The Vision Defence Institute focus on the personality of the candidates to crack the SSB interview. The ssb training for the candidates are planned on individual basis and right feedback is given by the experts. Vision Defence have various platforms/courses to get exposure and experience to develop personality of candidates and refine the character of them. This brings out the leader within him and helps him acquire skills to become the future leadership asset and a fine citizen to our Nation.
Services Selection Board (SSB) is an organization that assesses the candidates for becoming officers into the Indian Armed Forces. The board evaluates the suitability of the candidate for becoming an officer using a standardized protocol of evaluation system which constitutes personality, intelligence tests, and interviews. The tests are of both types i.e. written and practical task-based. An SSB comprises the panel of assessors, who are officers in the Indian Armed Forces and having their specialization as Psychologist, GTO (Group Task Officer), and Interviewing Officer.
In total there are thirteen Service Selection Boards across India, out of which four boards are for the Indian Army, four boards are for Indian Air Force, and five boards for the Indian Navy.
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The candidates who have passed the Union Public Service Commission (UPSC) written examination, or who, in the case of the Territorial Army have been recommended by a Preliminary Interview Board (PIB), or, who have been asked to present to the Service Selection Board are allocated an SSB center to attend. Service candidates attend via movement orders made by their superiors. Various entries like Technical entry and NCC special entry gets direct call letter to attend SSB.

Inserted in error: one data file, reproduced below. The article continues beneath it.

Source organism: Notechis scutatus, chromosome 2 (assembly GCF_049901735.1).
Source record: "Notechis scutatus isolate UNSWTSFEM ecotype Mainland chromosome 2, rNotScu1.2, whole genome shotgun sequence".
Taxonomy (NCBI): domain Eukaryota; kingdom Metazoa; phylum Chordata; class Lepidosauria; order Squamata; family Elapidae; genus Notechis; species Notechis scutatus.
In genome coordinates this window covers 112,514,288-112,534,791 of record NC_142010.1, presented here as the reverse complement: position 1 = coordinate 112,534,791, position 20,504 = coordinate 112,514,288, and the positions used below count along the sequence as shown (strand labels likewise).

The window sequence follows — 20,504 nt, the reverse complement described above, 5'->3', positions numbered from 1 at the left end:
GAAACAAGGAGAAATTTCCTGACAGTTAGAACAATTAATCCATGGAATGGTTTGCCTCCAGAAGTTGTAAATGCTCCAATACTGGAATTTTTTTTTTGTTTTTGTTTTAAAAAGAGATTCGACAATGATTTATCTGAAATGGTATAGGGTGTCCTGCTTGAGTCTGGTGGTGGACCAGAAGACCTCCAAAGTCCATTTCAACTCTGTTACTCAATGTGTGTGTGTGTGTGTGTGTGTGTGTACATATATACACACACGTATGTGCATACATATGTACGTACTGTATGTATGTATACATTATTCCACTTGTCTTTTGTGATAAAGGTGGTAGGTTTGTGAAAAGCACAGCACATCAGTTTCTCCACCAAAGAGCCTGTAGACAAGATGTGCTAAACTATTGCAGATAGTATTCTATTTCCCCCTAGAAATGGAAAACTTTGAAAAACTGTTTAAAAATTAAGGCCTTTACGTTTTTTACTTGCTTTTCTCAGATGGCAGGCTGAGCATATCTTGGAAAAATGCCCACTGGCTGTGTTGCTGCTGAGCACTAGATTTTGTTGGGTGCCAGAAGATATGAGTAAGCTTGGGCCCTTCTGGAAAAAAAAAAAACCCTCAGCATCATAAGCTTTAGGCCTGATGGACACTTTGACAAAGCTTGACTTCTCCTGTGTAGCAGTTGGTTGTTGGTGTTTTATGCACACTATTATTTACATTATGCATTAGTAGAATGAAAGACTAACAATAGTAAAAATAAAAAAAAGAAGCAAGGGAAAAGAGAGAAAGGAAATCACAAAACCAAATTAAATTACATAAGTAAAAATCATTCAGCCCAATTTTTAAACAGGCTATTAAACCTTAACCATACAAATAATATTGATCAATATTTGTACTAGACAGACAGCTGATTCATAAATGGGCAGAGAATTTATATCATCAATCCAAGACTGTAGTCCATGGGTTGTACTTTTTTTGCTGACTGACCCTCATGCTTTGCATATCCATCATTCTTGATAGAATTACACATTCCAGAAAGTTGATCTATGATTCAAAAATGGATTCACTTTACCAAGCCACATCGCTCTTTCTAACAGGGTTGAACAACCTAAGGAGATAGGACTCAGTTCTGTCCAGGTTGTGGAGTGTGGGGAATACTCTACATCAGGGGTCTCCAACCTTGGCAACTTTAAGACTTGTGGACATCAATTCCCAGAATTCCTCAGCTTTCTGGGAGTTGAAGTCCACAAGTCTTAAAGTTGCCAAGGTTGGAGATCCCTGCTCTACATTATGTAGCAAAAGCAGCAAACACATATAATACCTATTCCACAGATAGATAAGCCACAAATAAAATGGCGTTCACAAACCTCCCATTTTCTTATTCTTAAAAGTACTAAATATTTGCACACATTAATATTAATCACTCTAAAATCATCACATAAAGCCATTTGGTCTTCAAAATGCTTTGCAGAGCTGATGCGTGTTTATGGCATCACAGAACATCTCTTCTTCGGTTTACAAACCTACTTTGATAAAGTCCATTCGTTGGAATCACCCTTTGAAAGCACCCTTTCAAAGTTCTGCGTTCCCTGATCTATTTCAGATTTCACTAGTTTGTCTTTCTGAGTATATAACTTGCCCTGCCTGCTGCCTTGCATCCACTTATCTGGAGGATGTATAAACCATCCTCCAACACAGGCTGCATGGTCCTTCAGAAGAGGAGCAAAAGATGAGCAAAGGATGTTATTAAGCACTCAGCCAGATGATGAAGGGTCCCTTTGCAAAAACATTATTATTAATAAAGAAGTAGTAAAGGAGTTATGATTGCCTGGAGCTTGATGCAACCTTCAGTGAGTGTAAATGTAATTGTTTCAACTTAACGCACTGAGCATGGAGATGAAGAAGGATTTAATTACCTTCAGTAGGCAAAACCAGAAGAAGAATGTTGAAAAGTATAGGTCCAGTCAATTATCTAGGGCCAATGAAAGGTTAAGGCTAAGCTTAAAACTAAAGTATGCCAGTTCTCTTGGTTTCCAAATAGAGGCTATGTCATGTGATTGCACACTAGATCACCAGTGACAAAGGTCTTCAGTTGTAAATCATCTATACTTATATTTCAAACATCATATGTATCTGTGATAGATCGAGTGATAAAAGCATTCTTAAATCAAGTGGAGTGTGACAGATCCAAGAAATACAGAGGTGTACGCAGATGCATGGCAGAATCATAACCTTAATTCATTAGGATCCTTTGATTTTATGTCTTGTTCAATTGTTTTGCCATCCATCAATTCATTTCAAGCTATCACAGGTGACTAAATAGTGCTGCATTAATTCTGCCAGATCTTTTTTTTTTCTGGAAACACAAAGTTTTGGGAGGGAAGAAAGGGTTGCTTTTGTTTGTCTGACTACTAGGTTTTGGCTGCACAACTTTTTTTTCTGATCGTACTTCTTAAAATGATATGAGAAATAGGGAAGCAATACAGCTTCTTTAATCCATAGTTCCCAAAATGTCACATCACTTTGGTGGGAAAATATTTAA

The selection is based on the concept of Manasa, Vacha, and Karmana. The personality of the candidate is observed by the officers using various tests for candidates like psychology test, interview, and GTO tasks. There are no right or wrong answers in SSB as every individual acts in a different way to the same situation. The aim is to check whether the candidate is the right fit to become an officer in the defense force.
Day 1, Screening test – Stage I
On Day 1, stage one of testing is administered. This includes a verbal and non-verbal intelligence test (About 50 questions each) and then a Picture Perception and Description Test (PPDT). In this test, a picture, either clear or hazy is shown to the candidates for 30 seconds. Each candidate observes it and then, in the next minute, must record the number of characters seen in the picture. Then within a given time, each candidate must write nearly seventy words, make a story from the picture (not just describe the picture). The candidate must record the mood, approximate age and gender of the first character they saw, known as the “main character”. In stage two of the PPDT, the candidates are given their stories which they may revise. Each candidate in the group must narrate his or her story within one minute. The group is then asked to create a common story involving each of them or their perceived picture stories.
After the completion of these tests, unsuccessful candidates are dismissed. Other candidates are short-listed. They must complete the first of the five personal information questionnaires which must be recorded in the same manner. The personal information questionnaire is the main basis for the individual candidate interview.
Day 2, Psychology test – Stage II[
On Day 2, a thematic apperception test (TAT) or picture story writing is administered. It is similar to the PPDT, but the picture used is clear. Again the candidates are shown a picture for thirty seconds and then write a story in the next four minutes. Twelve such pictures are shown sequentially. The last picture is a blank slide inviting the candidates to write a story of their choice. Candidates do not need to remember the number of characters in each picture and there is no group discussion.